“The event has produced a culture of incredible drunkenness in town,” she said. “My fear is that something tragic is going to happen.” She recounted a general atmosphere of inebriation, especially among people in the 20s, that was disturbing to merchants and other town visitors. Barrel Tasting is one of three large annual events sponsored by Wine Road Northern Sonoma County, an association of wineries and lodgings in the Alexander, Dry Creek, and Russian River Valleys. Participants purchase passes to a number of participating wineries and are issued a wrist band and wine glass, and are able to sample developing wine from barrel in order to buy “futures.”  There were over 100 wineries participating this year, though a number of Wine Road member wineries do not take part. “The glasses they carry to go from one tasting room to another are supposed to be empty,” recalled Montecuollo. “They are not empty. They are being filled with beer in some cases.”

My same fear for Dark & Delicious, where people do things they’d never do when they’re sober, like steal a 3-Liter auction item, or glasses right off the table in the admin area, t-shirts and full wine bottles placed in corners of the admin area… I’ve seen it all. This isn’t whining, as I just saw one of my colleagues write about what happens after this Barrel Tasting event. It’s just reporting details of what it’s like to watch a Bacchanalian orgy sans sex, while sober and trying to make an honest living…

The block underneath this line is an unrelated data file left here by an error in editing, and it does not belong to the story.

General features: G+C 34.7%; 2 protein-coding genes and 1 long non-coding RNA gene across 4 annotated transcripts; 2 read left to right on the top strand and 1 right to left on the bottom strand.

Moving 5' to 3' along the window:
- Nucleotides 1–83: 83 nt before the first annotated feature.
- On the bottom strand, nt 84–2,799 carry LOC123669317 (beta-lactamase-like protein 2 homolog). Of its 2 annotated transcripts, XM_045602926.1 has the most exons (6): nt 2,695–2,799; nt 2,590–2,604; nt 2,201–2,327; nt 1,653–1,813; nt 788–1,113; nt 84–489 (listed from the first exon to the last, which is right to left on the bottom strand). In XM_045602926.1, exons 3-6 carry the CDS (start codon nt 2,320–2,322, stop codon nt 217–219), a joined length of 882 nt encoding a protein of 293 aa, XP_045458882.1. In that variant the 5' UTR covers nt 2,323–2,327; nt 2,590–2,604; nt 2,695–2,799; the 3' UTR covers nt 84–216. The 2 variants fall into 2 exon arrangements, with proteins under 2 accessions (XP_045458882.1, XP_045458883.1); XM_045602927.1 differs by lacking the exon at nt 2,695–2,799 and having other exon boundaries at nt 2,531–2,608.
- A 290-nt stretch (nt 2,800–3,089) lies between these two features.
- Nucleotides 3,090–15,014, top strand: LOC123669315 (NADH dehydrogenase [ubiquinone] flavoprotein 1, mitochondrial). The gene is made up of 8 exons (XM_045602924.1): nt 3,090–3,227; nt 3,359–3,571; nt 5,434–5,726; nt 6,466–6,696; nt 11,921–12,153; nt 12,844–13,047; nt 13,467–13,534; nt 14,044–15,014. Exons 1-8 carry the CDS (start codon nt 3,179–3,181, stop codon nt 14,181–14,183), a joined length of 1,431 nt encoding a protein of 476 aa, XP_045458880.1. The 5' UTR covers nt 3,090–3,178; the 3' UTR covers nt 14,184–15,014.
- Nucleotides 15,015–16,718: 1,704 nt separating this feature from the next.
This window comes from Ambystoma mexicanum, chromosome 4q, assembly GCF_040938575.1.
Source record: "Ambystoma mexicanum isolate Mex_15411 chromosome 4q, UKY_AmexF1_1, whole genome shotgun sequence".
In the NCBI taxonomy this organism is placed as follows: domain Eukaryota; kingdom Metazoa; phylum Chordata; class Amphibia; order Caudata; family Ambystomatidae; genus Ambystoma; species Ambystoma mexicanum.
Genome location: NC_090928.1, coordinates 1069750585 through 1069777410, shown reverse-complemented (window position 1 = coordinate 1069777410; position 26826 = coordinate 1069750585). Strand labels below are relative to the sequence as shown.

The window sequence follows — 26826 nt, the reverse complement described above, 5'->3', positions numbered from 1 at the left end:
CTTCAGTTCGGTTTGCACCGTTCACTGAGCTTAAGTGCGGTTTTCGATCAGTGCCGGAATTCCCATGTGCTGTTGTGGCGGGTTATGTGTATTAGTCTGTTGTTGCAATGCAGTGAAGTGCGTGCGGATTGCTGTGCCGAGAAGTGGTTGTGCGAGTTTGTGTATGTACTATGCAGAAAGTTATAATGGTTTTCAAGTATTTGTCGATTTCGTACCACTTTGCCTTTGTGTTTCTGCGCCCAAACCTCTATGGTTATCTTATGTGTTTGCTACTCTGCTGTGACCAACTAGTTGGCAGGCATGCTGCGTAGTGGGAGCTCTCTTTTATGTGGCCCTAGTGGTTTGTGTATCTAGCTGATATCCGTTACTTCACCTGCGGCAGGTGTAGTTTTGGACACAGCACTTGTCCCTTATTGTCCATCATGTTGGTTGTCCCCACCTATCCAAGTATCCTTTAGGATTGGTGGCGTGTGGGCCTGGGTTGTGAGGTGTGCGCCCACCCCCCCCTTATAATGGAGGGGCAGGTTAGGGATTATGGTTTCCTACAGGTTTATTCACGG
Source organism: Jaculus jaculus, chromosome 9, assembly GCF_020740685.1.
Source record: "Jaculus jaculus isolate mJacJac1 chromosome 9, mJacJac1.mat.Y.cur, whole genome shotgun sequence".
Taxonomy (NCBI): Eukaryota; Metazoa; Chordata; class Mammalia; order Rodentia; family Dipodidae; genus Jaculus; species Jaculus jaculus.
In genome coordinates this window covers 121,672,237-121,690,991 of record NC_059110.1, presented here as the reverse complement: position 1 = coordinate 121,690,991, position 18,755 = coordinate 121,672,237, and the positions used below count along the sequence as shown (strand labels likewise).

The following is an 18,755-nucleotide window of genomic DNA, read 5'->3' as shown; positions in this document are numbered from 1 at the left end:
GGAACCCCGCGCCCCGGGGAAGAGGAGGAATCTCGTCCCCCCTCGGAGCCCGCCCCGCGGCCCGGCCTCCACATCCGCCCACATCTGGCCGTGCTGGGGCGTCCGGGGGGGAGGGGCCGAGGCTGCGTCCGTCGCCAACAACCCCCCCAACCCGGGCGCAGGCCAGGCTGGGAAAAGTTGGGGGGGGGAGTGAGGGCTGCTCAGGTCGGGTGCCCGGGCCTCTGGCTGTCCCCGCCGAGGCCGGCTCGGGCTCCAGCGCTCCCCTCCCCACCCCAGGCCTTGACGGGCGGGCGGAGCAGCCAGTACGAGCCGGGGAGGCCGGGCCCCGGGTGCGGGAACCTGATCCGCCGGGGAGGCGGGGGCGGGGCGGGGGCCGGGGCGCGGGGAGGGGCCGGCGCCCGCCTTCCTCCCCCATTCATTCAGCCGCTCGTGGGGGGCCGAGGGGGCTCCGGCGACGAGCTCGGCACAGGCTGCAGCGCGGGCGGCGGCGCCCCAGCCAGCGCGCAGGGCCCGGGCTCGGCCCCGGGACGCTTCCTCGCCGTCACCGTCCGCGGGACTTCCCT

Ah, yes, I remember the mouthy jerk who wanted me to pour wine for him years ago. He had just tumbled out of a limo with a gaggle of other people, all swaggering, with glasses in their hands, with the residue of mixed beverages or beer in the glass, expecting fresh wine in that ridiculous glass. They were all so proud that they were out wine tasting… And yes, they were the 20 somethings, fresh out of college and still living the frat house days. Sigh… They do grow up. Some don’t make it, that’s the way life goes.

So… what if we taught our children to enjoy wine in their own homes with meals, creating the civilized environment that we all crave. Well, that would be heaven, wouldn’t it, and where would we go when we die?